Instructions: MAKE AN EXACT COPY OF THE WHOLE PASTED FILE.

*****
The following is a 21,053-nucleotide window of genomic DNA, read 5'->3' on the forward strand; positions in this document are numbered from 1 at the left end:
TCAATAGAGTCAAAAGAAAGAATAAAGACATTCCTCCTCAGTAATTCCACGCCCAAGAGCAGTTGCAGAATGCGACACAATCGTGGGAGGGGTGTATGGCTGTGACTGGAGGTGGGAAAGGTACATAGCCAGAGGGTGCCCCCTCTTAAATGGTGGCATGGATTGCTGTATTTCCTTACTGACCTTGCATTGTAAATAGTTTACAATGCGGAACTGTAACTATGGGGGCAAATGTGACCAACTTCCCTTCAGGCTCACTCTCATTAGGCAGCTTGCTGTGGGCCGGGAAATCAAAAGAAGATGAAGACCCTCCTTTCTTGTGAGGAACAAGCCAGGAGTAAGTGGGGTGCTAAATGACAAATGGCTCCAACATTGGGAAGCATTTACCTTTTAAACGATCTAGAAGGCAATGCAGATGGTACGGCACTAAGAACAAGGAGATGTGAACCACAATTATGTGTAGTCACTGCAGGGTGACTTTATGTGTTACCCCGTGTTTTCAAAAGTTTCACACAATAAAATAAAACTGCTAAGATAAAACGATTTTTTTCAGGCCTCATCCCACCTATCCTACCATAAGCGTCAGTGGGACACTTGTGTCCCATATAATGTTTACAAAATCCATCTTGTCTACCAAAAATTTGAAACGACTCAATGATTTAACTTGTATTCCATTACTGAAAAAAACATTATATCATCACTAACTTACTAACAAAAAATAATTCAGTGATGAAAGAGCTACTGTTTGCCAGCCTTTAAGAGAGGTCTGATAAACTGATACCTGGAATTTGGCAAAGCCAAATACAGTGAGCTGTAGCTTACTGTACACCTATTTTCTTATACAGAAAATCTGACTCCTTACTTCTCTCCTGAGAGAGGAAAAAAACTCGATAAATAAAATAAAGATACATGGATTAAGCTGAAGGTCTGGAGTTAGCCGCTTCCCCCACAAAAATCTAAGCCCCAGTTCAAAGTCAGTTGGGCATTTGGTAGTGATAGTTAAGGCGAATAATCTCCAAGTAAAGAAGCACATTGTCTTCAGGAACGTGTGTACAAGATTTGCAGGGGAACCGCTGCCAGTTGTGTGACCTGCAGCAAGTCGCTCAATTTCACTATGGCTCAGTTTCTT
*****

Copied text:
The following is a 21,053-nucleotide window of genomic DNA, read 5'->3' on the forward strand; positions in this document are numbered from 1 at the left end:
TCAATAGAGTCAAAAGAAAGAATAAAGACATTCCTCCTCAGTAATTCCACGCCCAAGAGCAGTTGCAGAATGCGACACAATCGTGGGAGGGGTGTATGGCTGTGACTGGAGGTGGGAAAGGTACATAGCCAGAGGGTGCCCCCTCTTAAATGGTGGCATGGATTGCTGTATTTCCTTACTGACCTTGCATTGTAAATAGTTTACAATGCGGAACTGTAACTATGGGGGCAAATGTGACCAACTTCCCTTCAGGCTCACTCTCATTAGGCAGCTTGCTGTGGGCCGGGAAATCAAAAGAAGATGAAGACCCTCCTTTCTTGTGAGGAACAAGCCAGGAGTAAGTGGGGTGCTAAATGACAAATGGCTCCAACATTGGGAAGCATTTACCTTTTAAACGATCTAGAAGGCAATGCAGATGGTACGGCACTAAGAACAAGGAGATGTGAACCACAATTATGTGTAGTCACTGCAGGGTGACTTTATGTGTTACCCCGTGTTTTCAAAAGTTTCACACAATAAAATAAAACTGCTAAGATAAAACGATTTTTTTCAGGCCTCATCCCACCTATCCTACCATAAGCGTCAGTGGGACACTTGTGTCCCATATAATGTTTACAAAATCCATCTTGTCTACCAAAAATTTGAAACGACTCAATGATTTAACTTGTATTCCATTACTGAAAAAAACATTATATCATCACTAACTTACTAACAAAAAATAATTCAGTGATGAAAGAGCTACTGTTTGCCAGCCTTTAAGAGAGGTCTGATAAACTGATACCTGGAATTTGGCAAAGCCAAATACAGTGAGCTGTAGCTTACTGTACACCTATTTTCTTATACAGAAAATCTGACTCCTTACTTCTCTCCTGAGAGAGGAAAAAAACTCGATAAATAAAATAAAGATACATGGATTAAGCTGAAGGTCTGGAGTTAGCCGCTTCCCCCACAAAAATCTAAGCCCCAGTTCAAAGTCAGTTGGGCATTTGGTAGTGATAGTTAAGGCGAATAATCTCCAAGTAAAGAAGCACATTGTCTTCAGGAACGTGTGTACAAGATTTGCAGGGGAACCGCTGCCAGTTGTGTGACCTGCAGCAAGTCGCTCAATTTCACTATGGCTCAGTTTCTT